Overcoming Dental Anxiety

Whether you’re an anxious patient or suffering from dentophobia, we have tips and even remedies to make your next trip to the dentist in Surrey a fuss-free experience.

Getting over your fear of the dentist and make each visit stress-free

Fear of the dentist is common, so don’t think you’re alone in how you feel. But as oral health is one of the most important aspects of your overall health, learning how to manage your dental anxiety is essential.

But first, it’s important to understand where the fear of the dentist stems from.

For example, is it connected to emotions related to your teeth or judgement or because of previous bad experiences from youth?

For some patients, dental fear can be so extreme to be regarded as dentophobia, which is similar to a fear of objects, situations or even people – and maybe, in your case, going to the dentist – just as some people might fear and avoid hospitals due to past trauma.

Whatever your issue, we’re equipped here at The Gentle Dental to help you maintain your oral health and, at the same time, make sure you’re relaxed and comfortable.

oral sedation

If the fear is because of negative past experiences

If you’re a nervous patient because you’ve experienced pain, discomfort and a lack of empathy at previous dental offices, where the sound and noises of dental tools act as a trigger, we can help minimise this for you.

For example, our clinics are set up with TVs on ceilings and are equipped with headphones for you to block out any triggering noises.

Our team are also trained in nervous patient care, and we always talk with you at length to ensure you’re comfortable before beginning – and will check in with you throughout each stage.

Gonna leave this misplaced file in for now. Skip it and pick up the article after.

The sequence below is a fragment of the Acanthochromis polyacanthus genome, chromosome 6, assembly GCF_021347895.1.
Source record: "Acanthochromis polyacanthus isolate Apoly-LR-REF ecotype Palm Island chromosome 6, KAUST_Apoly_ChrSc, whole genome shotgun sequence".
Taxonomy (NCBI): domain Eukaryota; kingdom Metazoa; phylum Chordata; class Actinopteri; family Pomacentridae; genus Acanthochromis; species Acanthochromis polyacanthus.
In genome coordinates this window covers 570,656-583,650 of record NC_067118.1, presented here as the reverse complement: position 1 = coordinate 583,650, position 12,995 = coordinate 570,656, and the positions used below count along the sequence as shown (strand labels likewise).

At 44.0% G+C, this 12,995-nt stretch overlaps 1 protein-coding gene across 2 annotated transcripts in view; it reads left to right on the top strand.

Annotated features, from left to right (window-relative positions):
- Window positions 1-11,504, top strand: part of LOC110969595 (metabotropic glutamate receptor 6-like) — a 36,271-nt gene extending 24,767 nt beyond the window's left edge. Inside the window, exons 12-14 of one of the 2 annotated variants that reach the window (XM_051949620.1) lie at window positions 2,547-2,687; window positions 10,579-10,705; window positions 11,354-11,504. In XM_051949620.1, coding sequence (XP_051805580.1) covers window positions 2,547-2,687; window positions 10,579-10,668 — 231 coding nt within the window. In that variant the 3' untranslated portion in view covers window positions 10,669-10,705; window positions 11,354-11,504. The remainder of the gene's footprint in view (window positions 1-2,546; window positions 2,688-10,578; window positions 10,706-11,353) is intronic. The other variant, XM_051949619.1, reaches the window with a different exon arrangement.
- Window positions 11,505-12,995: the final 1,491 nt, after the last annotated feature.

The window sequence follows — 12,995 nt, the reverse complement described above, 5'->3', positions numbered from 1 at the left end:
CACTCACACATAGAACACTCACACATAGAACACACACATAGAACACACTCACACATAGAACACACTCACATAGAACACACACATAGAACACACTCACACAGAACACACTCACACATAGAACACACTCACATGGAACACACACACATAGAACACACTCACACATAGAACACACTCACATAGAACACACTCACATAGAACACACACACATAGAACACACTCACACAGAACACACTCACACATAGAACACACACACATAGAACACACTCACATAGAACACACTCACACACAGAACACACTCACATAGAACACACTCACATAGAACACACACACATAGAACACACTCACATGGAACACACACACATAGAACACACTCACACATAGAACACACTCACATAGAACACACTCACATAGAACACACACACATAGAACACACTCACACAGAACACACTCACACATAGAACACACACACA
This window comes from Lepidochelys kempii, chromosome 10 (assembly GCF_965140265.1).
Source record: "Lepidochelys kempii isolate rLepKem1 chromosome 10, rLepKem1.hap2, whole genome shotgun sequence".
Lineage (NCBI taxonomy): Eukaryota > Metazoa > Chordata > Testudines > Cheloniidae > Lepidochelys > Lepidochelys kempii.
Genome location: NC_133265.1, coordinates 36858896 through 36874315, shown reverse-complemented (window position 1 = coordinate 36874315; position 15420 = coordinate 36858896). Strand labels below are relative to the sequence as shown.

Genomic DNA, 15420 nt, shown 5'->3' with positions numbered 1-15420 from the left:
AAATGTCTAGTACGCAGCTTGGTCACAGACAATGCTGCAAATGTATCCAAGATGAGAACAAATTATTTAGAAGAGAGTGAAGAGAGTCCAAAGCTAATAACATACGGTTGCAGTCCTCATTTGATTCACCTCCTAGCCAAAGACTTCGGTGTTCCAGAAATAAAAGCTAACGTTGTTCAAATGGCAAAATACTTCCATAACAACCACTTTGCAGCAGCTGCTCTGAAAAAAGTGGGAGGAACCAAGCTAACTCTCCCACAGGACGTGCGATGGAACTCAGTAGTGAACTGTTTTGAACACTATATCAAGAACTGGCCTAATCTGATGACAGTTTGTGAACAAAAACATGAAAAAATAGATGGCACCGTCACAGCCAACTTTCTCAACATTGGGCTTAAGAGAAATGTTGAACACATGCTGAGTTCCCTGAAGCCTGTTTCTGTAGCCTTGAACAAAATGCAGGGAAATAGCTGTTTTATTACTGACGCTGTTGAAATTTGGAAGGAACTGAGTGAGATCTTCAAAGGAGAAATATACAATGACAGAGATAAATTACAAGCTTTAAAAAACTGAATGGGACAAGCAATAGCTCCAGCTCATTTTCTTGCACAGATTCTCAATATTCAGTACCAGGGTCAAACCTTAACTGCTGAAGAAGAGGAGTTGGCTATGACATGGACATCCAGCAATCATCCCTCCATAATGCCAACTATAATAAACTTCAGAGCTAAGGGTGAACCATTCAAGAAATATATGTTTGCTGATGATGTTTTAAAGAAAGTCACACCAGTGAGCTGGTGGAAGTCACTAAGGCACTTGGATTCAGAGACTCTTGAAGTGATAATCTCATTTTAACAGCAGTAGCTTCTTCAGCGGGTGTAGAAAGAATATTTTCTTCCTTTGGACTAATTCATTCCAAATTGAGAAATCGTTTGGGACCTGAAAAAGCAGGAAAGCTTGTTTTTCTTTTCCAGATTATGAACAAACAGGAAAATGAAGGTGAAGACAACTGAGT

If the fear is because of bad teeth

This particular fear is something that even I can relate to. Once upon a time, I avoided the dentist for a long time due to a fear of bad teeth and bleeding gums.

Tartar and plaque had built up significantly in my smile, and I had an irritational fear of removing it – because I feared that receding gums, gaps and pockets would be all that was left of the bottom jaw.

But after meeting with the dentist, I learned that treatments existed to avoid the outcomes I feared the most, and knowing that my problems could be easily solved meant that I could undergo treatment to make my mouth healthy again – and now, I write dental articles, just like this one, to help people like you overcome your fear too.

So let me tell you that dentists treat numerous bad teeth cases daily – remember, people have needs when coming to a dentist – and it’s very rare to maintain a perfect-looking smile.

The dentist has seen it all and fixed it before and is not there to cast judgment but to help you feel confident again.

> Treat and stop receding gums.

partial denture before and after

If the fear is based on a phobia

For some patients, getting past dental phobias and anxiety is somewhat impossible – take my sister, for example, who couldn’t even stand to be sat in a waiting room.

When she was younger, being pinned down, in hindsight, only brought about more fear and trauma, and in her later years, when she could make decisions for herself, the dentist was never on her to-do list.

But at some stage, her decaying teeth, which were overcrowded, needed extracting – the worst procedure she could have undergone.

But it was necessary. Her only option was to be sedated, and being fearful of needles, general anaesthesia was also not viable. In the end, oral sedation was her best bet, where she could take a sedative orally and feel relaxed enough to undergo her treatment with no problems.

In extreme, fearful cases, though, another conscious option is intravenous sedation, which is administered through a cannula in the hand or arm.

Once the part of getting the IV in is over, the patient can feel almost instantly at ease, feeling no pain but remaining conscious. You might think that remaining conscious would still bring about fear.

However, this is not the case with IV sedation because you’re left with no memory, and when there’s no memory, there’s no pain.


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